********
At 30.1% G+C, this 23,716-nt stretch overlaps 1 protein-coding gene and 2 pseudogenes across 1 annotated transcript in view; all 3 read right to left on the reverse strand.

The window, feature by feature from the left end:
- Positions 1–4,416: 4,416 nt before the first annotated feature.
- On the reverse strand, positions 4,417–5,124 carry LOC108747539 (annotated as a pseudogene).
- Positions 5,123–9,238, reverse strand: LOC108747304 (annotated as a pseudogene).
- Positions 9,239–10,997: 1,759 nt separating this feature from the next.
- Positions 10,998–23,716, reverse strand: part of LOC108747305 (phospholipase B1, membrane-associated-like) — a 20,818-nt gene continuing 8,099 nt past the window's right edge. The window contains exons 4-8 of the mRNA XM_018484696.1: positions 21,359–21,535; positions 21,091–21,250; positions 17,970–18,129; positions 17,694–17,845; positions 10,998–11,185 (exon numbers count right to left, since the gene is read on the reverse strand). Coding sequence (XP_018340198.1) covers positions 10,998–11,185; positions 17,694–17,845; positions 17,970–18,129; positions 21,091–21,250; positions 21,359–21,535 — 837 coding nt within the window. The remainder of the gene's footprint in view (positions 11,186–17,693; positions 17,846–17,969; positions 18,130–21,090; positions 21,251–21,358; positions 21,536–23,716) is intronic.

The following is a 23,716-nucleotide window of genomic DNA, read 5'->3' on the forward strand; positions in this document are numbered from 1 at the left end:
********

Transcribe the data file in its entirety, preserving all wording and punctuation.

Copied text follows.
At 30.1% G+C, this 23,716-nt stretch overlaps 1 protein-coding gene and 2 pseudogenes across 1 annotated transcript in view; all 3 read right to left on the reverse strand.

The window, feature by feature from the left end:
- Positions 1–4,416: 4,416 nt before the first annotated feature.
- On the reverse strand, positions 4,417–5,124 carry LOC108747539 (annotated as a pseudogene).
- Positions 5,123–9,238, reverse strand: LOC108747304 (annotated as a pseudogene).
- Positions 9,239–10,997: 1,759 nt separating this feature from the next.
- Positions 10,998–23,716, reverse strand: part of LOC108747305 (phospholipase B1, membrane-associated-like) — a 20,818-nt gene continuing 8,099 nt past the window's right edge. The window contains exons 4-8 of the mRNA XM_018484696.1: positions 21,359–21,535; positions 21,091–21,250; positions 17,970–18,129; positions 17,694–17,845; positions 10,998–11,185 (exon numbers count right to left, since the gene is read on the reverse strand). Coding sequence (XP_018340198.1) covers positions 10,998–11,185; positions 17,694–17,845; positions 17,970–18,129; positions 21,091–21,250; positions 21,359–21,535 — 837 coding nt within the window. The remainder of the gene's footprint in view (positions 11,186–17,693; positions 17,846–17,969; positions 18,130–21,090; positions 21,251–21,358; positions 21,536–23,716) is intronic.

The following is a 23,716-nucleotide window of genomic DNA, read 5'->3' on the forward strand; positions in this document are numbered from 1 at the left end: